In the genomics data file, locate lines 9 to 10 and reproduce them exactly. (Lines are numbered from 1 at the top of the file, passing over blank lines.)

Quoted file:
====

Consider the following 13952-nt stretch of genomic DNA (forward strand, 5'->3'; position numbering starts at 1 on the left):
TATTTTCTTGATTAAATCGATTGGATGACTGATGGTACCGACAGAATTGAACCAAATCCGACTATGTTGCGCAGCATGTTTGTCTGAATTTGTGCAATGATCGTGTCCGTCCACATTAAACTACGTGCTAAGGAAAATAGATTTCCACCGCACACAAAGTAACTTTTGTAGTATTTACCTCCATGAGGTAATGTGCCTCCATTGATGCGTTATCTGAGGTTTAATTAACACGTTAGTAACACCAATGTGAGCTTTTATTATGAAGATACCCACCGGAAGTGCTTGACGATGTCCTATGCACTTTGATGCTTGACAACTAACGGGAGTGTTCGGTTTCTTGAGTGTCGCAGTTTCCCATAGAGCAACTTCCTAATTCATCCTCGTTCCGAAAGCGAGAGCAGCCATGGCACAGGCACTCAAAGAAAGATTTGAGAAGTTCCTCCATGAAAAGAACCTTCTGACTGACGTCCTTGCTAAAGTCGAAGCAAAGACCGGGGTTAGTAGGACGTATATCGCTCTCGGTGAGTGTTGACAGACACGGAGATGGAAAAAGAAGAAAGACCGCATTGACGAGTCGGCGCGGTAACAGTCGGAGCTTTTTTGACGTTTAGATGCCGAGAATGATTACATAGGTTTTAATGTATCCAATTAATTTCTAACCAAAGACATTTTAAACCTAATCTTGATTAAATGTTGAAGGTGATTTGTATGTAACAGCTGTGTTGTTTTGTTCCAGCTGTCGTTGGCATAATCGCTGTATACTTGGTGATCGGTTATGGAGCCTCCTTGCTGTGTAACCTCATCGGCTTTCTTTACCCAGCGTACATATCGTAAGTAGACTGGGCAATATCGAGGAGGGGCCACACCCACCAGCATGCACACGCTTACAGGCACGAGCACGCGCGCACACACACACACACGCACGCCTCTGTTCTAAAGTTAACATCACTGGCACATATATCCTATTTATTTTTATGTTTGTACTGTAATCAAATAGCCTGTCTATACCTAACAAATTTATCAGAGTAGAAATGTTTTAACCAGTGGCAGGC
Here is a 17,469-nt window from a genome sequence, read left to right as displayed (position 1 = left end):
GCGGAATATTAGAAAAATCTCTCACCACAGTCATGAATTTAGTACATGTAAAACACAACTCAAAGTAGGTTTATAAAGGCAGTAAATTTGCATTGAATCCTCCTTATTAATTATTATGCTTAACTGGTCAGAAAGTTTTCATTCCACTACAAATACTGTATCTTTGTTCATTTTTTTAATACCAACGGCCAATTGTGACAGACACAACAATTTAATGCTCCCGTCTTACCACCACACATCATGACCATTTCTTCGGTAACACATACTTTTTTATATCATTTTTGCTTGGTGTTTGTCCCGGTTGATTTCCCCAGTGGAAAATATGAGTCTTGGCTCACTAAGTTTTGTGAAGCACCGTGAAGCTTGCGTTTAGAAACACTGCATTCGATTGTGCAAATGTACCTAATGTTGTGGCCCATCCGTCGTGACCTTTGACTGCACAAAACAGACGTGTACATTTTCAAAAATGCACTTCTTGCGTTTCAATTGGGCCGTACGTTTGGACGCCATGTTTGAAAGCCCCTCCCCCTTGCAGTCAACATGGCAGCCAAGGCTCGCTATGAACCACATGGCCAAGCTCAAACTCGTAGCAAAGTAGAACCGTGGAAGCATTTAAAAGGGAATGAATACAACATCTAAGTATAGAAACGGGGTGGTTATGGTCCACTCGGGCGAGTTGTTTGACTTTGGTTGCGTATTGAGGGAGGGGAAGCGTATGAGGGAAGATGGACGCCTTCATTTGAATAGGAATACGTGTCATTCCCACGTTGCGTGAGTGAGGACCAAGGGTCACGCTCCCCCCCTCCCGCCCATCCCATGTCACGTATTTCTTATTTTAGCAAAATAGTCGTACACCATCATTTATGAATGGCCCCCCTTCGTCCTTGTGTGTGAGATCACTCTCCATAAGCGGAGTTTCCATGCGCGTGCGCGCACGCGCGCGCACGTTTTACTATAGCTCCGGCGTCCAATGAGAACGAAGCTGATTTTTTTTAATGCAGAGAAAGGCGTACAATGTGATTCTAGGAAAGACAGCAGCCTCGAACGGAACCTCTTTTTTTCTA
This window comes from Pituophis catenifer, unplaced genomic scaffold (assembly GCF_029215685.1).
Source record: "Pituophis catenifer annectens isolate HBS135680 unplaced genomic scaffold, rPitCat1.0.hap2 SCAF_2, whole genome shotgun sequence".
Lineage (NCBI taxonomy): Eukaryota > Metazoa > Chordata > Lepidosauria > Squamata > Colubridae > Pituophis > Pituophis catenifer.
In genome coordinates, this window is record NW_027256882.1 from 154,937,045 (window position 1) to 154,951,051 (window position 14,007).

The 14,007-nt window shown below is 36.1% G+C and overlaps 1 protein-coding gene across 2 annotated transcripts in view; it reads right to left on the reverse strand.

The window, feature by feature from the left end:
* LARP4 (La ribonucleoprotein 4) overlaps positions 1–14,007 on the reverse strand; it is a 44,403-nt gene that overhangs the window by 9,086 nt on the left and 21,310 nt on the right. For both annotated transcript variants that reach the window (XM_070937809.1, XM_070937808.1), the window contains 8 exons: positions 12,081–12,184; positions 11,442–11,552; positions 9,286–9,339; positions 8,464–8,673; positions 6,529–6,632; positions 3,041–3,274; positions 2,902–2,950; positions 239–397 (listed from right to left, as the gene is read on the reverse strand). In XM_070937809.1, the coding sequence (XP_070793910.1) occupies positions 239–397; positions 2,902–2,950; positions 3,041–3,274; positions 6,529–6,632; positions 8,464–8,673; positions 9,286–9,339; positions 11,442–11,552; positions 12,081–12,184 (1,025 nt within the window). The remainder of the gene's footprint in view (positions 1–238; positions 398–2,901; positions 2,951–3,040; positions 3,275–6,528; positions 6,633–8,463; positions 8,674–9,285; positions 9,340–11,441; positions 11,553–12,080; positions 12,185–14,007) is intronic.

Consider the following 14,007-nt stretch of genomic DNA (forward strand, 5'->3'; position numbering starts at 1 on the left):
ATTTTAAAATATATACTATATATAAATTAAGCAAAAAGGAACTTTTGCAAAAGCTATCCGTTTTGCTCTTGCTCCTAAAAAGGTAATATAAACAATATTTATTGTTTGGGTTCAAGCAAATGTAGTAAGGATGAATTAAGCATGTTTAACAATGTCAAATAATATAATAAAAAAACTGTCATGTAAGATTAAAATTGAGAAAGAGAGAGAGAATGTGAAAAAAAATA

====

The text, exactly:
The 14,007-nt window shown below is 36.1% G+C and overlaps 1 protein-coding gene across 2 annotated transcripts in view; it reads right to left on the reverse strand.

The window, feature by feature from the left end: